Hewlett High School students Gillian Polakoff, a freshman, and sophomore Jolie Schornstein, collaborated to produce a 10-minute documentary about gay marriage rights, which won first place for their division at Hofstra University on March 9.
Polakoff and Schornstein are participating in a competition sponsored by New York State History Day and National History Day. Each annual competition revolves around a specific theme. This year’s is “Rights and Responsibilities in History.”
The video the girls produced was a result of joining the History Fair Club, an extracurricular club organized. It focuses on gay people’s right to marry, while referring to the landmark 1969 Stonewall riots in New York City that propelled the gay liberation movement forward.
“We’ve worked very hard in creating this documentary,” Polakoff said. “I hope that people will learn more about the Lesbian, Bisexual, Gay and Transsexual (LGBT) movement when they watch it. We hope to make people aware of what’s happening with them and what they go through.”
Polakoff has competed before at the junior level, winning a first place gold medal in 2012 and third place bronze medal in 2013 at the state level before, but hasn’t yet placed at the national level competition in Washington, D.C., she said.
“We’re learning a lot from being in the club and doing this documentary,” Polakoff said. “Most of the other people in the club are juniors and seniors, and we’re the only ones doing a documentary. A lot of the others are creating websites for the competition.”
The girls’ teachers and their school’s administrators are encouraged by their participation in the contest. “On February 4th, the students had to submit their proposals to enter the National History Day contest,” said Mark Secaur, Hewlett-Woodmere School District’s curriculum specialist. “I saw the variety of topics the students chose to cover. I was very impressed.”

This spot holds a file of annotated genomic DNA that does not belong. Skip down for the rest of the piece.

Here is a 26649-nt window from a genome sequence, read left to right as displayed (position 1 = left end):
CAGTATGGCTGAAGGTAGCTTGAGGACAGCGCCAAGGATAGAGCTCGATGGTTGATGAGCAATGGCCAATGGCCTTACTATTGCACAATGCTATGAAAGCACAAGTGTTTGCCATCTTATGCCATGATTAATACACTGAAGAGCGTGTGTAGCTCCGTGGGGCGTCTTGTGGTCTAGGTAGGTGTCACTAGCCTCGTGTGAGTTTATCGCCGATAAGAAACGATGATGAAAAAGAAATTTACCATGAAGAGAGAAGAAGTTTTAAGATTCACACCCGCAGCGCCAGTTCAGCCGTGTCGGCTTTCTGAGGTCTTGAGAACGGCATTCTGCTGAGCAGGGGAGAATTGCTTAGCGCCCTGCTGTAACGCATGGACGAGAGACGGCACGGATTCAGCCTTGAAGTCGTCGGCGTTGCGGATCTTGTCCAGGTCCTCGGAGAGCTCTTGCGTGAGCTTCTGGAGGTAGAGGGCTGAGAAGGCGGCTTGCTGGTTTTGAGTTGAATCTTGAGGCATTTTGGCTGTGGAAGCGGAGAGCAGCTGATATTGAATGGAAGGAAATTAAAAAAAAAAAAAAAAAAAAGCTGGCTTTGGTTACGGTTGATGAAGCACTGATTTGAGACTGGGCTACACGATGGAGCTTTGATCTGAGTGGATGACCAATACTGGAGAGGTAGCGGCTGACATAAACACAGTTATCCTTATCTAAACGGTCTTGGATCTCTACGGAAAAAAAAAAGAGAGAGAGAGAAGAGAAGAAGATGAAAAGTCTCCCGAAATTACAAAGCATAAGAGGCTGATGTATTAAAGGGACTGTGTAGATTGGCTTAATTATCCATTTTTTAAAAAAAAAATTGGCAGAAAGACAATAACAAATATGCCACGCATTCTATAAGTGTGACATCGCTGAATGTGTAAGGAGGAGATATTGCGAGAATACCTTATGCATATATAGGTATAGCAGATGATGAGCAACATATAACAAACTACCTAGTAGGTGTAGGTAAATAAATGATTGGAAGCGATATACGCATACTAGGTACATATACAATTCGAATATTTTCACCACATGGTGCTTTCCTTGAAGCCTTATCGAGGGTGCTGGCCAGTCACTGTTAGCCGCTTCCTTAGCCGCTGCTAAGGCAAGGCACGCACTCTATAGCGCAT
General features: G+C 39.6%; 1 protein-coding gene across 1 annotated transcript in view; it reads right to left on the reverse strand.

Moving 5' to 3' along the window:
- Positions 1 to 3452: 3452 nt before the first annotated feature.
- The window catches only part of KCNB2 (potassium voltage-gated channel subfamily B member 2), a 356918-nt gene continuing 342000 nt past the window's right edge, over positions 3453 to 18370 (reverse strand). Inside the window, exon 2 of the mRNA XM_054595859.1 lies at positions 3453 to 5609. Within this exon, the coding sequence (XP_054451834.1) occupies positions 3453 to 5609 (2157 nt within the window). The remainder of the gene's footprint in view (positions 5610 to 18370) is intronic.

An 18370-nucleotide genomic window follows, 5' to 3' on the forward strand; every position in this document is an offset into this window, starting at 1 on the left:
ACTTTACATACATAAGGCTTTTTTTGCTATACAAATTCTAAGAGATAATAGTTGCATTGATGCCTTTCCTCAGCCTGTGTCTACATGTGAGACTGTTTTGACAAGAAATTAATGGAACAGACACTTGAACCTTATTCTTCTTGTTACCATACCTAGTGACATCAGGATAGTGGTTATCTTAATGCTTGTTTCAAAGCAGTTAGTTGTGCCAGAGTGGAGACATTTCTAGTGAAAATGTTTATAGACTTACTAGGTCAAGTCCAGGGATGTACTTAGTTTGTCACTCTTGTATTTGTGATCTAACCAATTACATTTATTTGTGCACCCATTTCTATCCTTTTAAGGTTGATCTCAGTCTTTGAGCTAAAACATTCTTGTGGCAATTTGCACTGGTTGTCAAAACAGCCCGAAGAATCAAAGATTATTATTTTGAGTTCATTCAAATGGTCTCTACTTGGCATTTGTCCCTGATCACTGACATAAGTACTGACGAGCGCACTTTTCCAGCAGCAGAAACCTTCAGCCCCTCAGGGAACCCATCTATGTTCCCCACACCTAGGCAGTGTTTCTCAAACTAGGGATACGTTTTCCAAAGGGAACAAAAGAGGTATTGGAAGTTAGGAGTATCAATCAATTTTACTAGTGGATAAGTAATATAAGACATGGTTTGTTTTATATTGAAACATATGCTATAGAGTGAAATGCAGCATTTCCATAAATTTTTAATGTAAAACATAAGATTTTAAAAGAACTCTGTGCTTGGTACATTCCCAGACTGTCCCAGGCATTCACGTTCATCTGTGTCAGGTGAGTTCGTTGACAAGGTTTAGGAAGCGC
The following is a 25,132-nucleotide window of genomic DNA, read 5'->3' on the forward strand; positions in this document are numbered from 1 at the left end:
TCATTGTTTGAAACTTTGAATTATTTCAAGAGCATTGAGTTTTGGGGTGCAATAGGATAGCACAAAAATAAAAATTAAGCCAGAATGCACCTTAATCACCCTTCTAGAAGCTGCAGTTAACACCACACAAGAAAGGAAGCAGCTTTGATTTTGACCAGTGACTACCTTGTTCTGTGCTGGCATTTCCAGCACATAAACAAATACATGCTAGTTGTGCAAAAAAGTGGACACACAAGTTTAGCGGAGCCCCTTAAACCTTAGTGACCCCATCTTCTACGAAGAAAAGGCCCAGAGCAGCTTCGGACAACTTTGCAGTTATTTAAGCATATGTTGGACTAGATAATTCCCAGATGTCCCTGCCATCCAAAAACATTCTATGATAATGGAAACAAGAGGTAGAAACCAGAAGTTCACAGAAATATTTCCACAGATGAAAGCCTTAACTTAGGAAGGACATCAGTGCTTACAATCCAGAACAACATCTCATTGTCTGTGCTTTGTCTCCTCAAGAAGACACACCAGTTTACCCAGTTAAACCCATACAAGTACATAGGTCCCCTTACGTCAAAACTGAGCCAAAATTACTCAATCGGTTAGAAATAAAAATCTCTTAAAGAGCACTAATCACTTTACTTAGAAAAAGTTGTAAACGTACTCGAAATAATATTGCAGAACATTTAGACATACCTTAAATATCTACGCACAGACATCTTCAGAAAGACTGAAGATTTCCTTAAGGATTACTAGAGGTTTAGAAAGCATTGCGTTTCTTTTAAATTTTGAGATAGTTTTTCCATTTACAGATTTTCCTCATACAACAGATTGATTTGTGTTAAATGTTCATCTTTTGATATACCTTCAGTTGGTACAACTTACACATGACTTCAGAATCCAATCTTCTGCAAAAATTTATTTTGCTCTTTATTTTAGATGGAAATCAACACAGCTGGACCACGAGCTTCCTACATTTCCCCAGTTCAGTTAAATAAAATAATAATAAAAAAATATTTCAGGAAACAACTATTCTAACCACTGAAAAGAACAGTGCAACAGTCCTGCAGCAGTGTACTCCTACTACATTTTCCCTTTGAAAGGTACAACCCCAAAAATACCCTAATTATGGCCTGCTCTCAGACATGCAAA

The process involved in creating a documentary began with research, according to Schornstein. “We researched first at the library,” Schornstein said. “Then we wrote down ideas and important information. We used that for video clip ideas to use in our documentary, and people we could ask to interview on-camera. Then we wrote up a script to read on-camera.”
Getting the interviews was difficult, Polakoff said, but the pair persevered and overcame that initial reticence. “We called people over and over again to get them to let us interview them,” she said. “They finally agreed to do it. We wouldn’t give up. It was great to hear the professors and experts on camera when we finally interviewed them.”
People expressing their views no matter what others think of the opinion is something Schornstein appreciates. “It would be nice if people could be more open,” she said. “It would be great if more people felt comfortable and safe in sharing their views, whether or not people agree with them.”
Both girls said they enjoyed working together as each has their talents. “Gillian is really good at working with iMovie,” Schornstein said. “She’s good at looking at video clips and deciding which ones we should use. She’s great with technology.” “Jolie is good at writing scripts and editing,” Polakoff said. “She’s fun to work with, and smart.”